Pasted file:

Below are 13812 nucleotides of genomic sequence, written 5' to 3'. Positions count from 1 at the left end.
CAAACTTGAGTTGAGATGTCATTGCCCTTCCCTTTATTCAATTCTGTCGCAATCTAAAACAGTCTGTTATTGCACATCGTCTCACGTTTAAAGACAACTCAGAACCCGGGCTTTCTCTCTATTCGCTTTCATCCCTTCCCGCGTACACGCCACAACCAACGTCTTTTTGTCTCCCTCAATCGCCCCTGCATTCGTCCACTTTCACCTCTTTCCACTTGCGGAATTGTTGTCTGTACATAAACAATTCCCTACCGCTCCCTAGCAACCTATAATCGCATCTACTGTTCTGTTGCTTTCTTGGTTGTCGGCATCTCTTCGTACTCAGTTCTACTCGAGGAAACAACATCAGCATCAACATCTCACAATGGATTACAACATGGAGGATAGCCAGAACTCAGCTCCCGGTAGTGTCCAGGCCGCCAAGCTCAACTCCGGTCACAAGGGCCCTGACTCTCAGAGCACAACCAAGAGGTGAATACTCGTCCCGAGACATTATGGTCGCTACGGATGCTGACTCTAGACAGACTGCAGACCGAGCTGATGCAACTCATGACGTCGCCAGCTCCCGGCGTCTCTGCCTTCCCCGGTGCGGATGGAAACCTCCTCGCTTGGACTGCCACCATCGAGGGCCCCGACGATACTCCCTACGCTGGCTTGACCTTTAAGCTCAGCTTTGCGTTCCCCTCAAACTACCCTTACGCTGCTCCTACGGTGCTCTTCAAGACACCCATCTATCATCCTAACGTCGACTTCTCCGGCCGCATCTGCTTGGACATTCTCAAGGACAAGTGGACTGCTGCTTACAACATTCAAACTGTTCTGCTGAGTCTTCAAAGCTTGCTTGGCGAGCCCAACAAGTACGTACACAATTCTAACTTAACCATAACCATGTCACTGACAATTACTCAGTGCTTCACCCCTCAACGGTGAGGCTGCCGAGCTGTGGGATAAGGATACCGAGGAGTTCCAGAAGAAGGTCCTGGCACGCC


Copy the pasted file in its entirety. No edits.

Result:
Below are 13812 nucleotides of genomic sequence, written 5' to 3'. Positions count from 1 at the left end.
CAAACTTGAGTTGAGATGTCATTGCCCTTCCCTTTATTCAATTCTGTCGCAATCTAAAACAGTCTGTTATTGCACATCGTCTCACGTTTAAAGACAACTCAGAACCCGGGCTTTCTCTCTATTCGCTTTCATCCCTTCCCGCGTACACGCCACAACCAACGTCTTTTTGTCTCCCTCAATCGCCCCTGCATTCGTCCACTTTCACCTCTTTCCACTTGCGGAATTGTTGTCTGTACATAAACAATTCCCTACCGCTCCCTAGCAACCTATAATCGCATCTACTGTTCTGTTGCTTTCTTGGTTGTCGGCATCTCTTCGTACTCAGTTCTACTCGAGGAAACAACATCAGCATCAACATCTCACAATGGATTACAACATGGAGGATAGCCAGAACTCAGCTCCCGGTAGTGTCCAGGCCGCCAAGCTCAACTCCGGTCACAAGGGCCCTGACTCTCAGAGCACAACCAAGAGGTGAATACTCGTCCCGAGACATTATGGTCGCTACGGATGCTGACTCTAGACAGACTGCAGACCGAGCTGATGCAACTCATGACGTCGCCAGCTCCCGGCGTCTCTGCCTTCCCCGGTGCGGATGGAAACCTCCTCGCTTGGACTGCCACCATCGAGGGCCCCGACGATACTCCCTACGCTGGCTTGACCTTTAAGCTCAGCTTTGCGTTCCCCTCAAACTACCCTTACGCTGCTCCTACGGTGCTCTTCAAGACACCCATCTATCATCCTAACGTCGACTTCTCCGGCCGCATCTGCTTGGACATTCTCAAGGACAAGTGGACTGCTGCTTACAACATTCAAACTGTTCTGCTGAGTCTTCAAAGCTTGCTTGGCGAGCCCAACAAGTACGTACACAATTCTAACTTAACCATAACCATGTCACTGACAATTACTCAGTGCTTCACCCCTCAACGGTGAGGCTGCCGAGCTGTGGGATAAGGATACCGAGGAGTTCCAGAAGAAGGTCCTGGCACGCC